PTTG1 promotes migration and invasion of human non-small cell lung cancer cells and is modulated by miR-186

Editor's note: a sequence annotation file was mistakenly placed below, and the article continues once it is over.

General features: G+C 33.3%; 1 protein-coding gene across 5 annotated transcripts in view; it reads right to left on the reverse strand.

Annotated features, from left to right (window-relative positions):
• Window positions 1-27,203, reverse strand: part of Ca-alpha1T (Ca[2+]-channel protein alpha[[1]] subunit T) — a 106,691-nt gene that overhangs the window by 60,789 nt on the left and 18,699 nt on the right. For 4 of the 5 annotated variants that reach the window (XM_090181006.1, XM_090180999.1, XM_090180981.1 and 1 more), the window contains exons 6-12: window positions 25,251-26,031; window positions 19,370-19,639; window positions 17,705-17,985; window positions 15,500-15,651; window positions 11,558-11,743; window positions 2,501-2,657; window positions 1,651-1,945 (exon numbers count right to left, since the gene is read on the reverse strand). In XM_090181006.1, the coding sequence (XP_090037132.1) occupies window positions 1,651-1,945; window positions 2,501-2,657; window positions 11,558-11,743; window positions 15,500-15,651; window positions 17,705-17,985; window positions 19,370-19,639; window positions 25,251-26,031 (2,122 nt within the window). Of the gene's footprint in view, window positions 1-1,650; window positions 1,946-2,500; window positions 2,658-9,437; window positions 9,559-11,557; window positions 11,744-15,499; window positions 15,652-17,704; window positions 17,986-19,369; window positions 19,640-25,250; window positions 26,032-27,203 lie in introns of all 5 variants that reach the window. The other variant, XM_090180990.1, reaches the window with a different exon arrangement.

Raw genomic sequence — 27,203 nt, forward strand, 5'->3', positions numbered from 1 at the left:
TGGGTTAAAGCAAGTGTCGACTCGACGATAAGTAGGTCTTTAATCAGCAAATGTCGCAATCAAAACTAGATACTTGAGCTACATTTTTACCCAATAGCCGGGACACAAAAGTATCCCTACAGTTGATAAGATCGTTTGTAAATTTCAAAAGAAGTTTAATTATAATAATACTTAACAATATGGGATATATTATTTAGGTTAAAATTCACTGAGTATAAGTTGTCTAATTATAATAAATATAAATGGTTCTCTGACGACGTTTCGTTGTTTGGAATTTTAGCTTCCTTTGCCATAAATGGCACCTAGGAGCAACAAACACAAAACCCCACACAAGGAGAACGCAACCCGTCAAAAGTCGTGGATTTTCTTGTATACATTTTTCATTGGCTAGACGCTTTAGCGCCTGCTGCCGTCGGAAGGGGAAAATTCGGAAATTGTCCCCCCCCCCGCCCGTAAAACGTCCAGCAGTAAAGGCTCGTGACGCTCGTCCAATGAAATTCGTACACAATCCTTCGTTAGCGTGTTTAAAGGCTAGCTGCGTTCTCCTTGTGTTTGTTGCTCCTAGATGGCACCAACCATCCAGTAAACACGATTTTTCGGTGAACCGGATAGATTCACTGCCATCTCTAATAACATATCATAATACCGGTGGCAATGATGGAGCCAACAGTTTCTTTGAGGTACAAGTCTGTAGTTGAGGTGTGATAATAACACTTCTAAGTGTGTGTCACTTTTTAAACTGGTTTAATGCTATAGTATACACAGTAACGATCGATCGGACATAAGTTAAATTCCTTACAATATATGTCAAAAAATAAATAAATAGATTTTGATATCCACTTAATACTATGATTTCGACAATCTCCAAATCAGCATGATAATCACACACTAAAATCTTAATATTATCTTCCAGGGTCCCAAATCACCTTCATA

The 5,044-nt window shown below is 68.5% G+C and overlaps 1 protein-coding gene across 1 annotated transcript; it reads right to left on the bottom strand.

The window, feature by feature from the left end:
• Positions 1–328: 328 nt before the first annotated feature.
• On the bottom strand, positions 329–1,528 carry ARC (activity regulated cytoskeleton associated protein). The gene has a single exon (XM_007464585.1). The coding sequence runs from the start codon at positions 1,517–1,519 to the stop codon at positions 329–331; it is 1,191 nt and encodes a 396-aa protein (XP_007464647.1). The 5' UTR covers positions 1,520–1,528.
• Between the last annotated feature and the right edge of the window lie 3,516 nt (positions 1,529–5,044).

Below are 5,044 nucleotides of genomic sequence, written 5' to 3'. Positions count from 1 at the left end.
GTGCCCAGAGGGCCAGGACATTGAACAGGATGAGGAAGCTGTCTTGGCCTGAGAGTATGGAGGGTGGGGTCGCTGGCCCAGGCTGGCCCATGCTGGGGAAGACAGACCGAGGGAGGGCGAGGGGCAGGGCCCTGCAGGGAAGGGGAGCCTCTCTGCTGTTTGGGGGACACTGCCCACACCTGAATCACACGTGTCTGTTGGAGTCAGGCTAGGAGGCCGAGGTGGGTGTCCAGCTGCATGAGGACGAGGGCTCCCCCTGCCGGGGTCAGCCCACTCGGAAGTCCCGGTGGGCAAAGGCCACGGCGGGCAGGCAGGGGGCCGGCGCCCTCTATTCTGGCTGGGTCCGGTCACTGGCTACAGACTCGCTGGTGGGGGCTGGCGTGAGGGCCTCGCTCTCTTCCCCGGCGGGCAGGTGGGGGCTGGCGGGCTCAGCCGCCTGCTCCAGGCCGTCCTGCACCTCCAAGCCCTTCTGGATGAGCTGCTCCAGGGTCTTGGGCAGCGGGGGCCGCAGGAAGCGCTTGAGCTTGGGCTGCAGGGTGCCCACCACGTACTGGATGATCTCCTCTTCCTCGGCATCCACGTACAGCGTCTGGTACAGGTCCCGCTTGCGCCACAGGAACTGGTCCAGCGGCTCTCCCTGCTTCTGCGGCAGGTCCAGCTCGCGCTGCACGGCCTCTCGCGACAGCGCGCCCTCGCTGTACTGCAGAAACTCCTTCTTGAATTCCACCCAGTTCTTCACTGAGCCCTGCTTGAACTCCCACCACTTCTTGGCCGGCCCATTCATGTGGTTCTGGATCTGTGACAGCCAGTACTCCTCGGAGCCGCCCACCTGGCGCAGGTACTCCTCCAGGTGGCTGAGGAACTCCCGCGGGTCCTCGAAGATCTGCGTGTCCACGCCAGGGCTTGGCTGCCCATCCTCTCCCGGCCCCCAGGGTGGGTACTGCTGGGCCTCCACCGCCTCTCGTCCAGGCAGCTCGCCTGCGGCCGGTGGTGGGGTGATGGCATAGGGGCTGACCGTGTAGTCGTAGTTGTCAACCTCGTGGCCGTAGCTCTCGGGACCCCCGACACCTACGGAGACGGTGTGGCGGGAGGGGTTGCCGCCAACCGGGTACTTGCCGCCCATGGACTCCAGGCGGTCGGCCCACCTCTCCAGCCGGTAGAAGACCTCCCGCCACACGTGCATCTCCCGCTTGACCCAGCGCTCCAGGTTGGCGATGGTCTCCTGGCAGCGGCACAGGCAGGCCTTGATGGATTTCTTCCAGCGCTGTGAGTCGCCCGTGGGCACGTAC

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Deeper mechanistic understanding of non-small cell lung cancer (NSCLC), a leading cause of total cancer-related deaths, may facilitate the establishment of more effective therapeutic strategies. In this study, pituitary tumor transforming gene (PTTG1) expression was associated with lymph node and distant metastasis in patients with NSCLC and was correlated with patient survival. Reduction of PTTG1 by small interfering RNA (siRNA) inhibits the migration and invasion of NSCLC cells by mediating matrix metalloproteinases expression. To the best of our knowledge, this study is the first to report that PTTG1 promotes epidermal growth factor (EGF) induced the phosphorylation of LIN-11, Isl1 and MEC-3 protein domain kinase and cofilin, a critical step in cofilin recycling and actin polymerization. Additionally, EGF-induced Akt phosphorylation was suppressed through knockdown of PTTG1. Interestingly, miR-186 can modulate PTTG1 protein expression. As observed from the animal experiment in this study, knockdown of PTTG1 through siRNA and overexpression of miR-186 inhibited invasive activity of NSCLC cells toward the SCID mice lung. In summary, our in vitro and in vivo results indicate that PTTG1 modulated by miR-186 has an important function in NSCLC invasion/metastasis. This study identified both PTTG1 and miR-186 as potential anti-invasion targets for therapeutic intervention in NSCLC.

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